Similarly, the data from event data recorders (“black boxes”) has been available to the select few since the year 2000. Yet the average driver, or vehicle owner, has had no chance of obtaining that data in their own defence – it is merely used by those who have deep pockets and who can afford the costs of the hardware and consulting fees to obtain the data. Government agencies, research institutes, insurers and police have had the opportunity to use that data but not the average citizen.
There are many persons today that are walking, or lying, in the shoes of George Floyd and Masai Ujiri. And not necessarily because their skin is black but because they are victimized. They are victimized because it is our choice to remain silent. They are victimized because they do not have the resources to defend themselves. If we are truly objective we will recognize that victimization knows no bounds in colour of skin, race, sexual orientation and so many other divisions of life. In that regard individual members of the police can also be just as victimized. But it is the police culture toward the black community that must change. It is many other cultures that also must change.
In our view the only one of the two who can speak right now, Ujiri, has provided a profound statement that we are compelled to repeat below:
“The video sadly demonstrates how horribly I was treated by a law enforcement officer last year in the midst of my team, the Toronto Raptors, winning its first world championship. It was an exhilarating moment of achievement for our organization, for our players, for our city, for our country, and for me personally, given my long-tenured professional journey in the NBA. Yet, unfortunately, I was reminded in that moment that despite all of my hard work and success, there are some people, including those who are supposed to protect us, who will always and only see me as something that is unworthy of respectful engagement. And, there’s only one indisputable reason why that is the case – because I am Black.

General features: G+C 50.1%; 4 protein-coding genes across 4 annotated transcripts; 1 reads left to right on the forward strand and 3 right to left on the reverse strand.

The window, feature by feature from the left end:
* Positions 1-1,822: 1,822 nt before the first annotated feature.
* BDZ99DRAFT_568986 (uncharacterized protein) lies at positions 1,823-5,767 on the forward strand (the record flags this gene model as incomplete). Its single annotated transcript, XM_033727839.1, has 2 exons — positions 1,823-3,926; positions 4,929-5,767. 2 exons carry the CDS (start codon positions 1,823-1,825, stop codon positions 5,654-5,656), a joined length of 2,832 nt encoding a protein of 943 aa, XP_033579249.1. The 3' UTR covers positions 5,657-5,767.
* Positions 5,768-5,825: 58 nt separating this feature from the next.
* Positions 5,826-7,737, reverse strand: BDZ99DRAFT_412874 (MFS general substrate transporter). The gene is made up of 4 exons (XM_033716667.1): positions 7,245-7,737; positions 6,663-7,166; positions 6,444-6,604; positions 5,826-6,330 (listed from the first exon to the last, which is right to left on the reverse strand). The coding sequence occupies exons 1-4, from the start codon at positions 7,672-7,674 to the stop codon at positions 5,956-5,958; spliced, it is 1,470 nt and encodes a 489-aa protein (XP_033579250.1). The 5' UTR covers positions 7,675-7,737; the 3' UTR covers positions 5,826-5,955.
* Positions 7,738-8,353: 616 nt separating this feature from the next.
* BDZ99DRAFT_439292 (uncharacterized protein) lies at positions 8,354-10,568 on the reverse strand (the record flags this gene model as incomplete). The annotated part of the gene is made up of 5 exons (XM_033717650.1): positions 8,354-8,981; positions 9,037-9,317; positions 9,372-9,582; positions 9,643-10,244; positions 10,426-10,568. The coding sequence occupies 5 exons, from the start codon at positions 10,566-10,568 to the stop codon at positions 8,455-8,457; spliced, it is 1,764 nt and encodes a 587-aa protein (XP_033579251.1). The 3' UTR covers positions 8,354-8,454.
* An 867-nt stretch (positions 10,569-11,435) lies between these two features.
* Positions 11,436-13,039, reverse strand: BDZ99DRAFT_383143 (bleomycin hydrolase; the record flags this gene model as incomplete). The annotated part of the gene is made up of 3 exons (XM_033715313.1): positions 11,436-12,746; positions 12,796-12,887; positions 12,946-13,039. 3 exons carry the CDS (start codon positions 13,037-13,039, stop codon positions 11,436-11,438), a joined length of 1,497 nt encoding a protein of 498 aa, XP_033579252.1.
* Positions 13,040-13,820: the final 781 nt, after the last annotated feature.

What saddens me most about this ordeal is that the only reason why I am getting the justice I deserve in this moment is because of my success. Because I’m the President of a NBA team, I had access to resources that ensured I could demand and fight for my justice. So many of my brothers and sisters haven’t had, don’t have, and won’t have the same access to resources that assured my justice. And that’s why Black Lives Matter.
And that’s why it’s important for all of us to keep demanding justice. Justice for George. Justice for Breonna. Justice for Elijah. Justice for far too many Black lives that mattered. And justice for Black people around the world, who need our voice and our compassion to save their lives.
Those are the ties that bind us.”
While the title of this article sounds completely wrong it is an important lesson to understand why it is mostly right.
It is never convenient to discuss the results of real-life motor vehicle tragedies because they always involve real people. Yet a failure to educate ourselves from these results often leads to future tragedies that could otherwise be prevented.
The lesson in the present article is an attempt to clarify a common misunderstanding that the travel speed of a vehicle is what causes injury. In other words, if you are travelling faster you will sustain a higher severity of injury. This fallacy has been growing deeper roots in some recent research and has been picked up by news media resulting in unreasonable demands for policy change that hinders true improvements in road safety.
The above photo shows a recent tragic scenario where an SUV carrying 3 occupants crashed into a tree on Webb Road in Durham, Ontario resulting in one fatality. The photo of the vehicle at its final rest position shows that its driver’s door was pressed against the large tree and there was massive crush into the driver’s seating area. Most persons looking at the photo would conclude that the SUV must have been travelling at a tremendous speed in order to cause the resulting damage. In reality these views of the vehicle cannot be used to draw that conclusion.
Let us examine a typical scenario where an SUV is travelling on a typical Ontario highway with a posted maximum speed of 80 km/h. Let us say that we know its speed was 100 km/h. As it passes through a curve the driver loses directional control of the vehicle and it begins to rotate while the driver steers left and right to regain control. This action may take place over a distance of 100 metres. While this “yawing” motion is taking place the vehicle is losing speed, often at a rate between 0.2 and 0.4 g. Taking an average of 0.3 g in that distance of 100 metres the vehicle would lose a speed of about 87 km/h. The vehicle then strikes a tree with its driver’s door and the vehicle comes to rest against the tree. The relatively low speed of impact results in relatively minor damage but because the tree is pressed against the driver’s window, and because the driver’s body moves toward the point of the application of the force, the driver’s head strikes the tree and the driver dies. Looking at the minor damage to the vehicle many would scratch their heads and say “there must be something wrong here. A driver should not die from such a low speed impact”.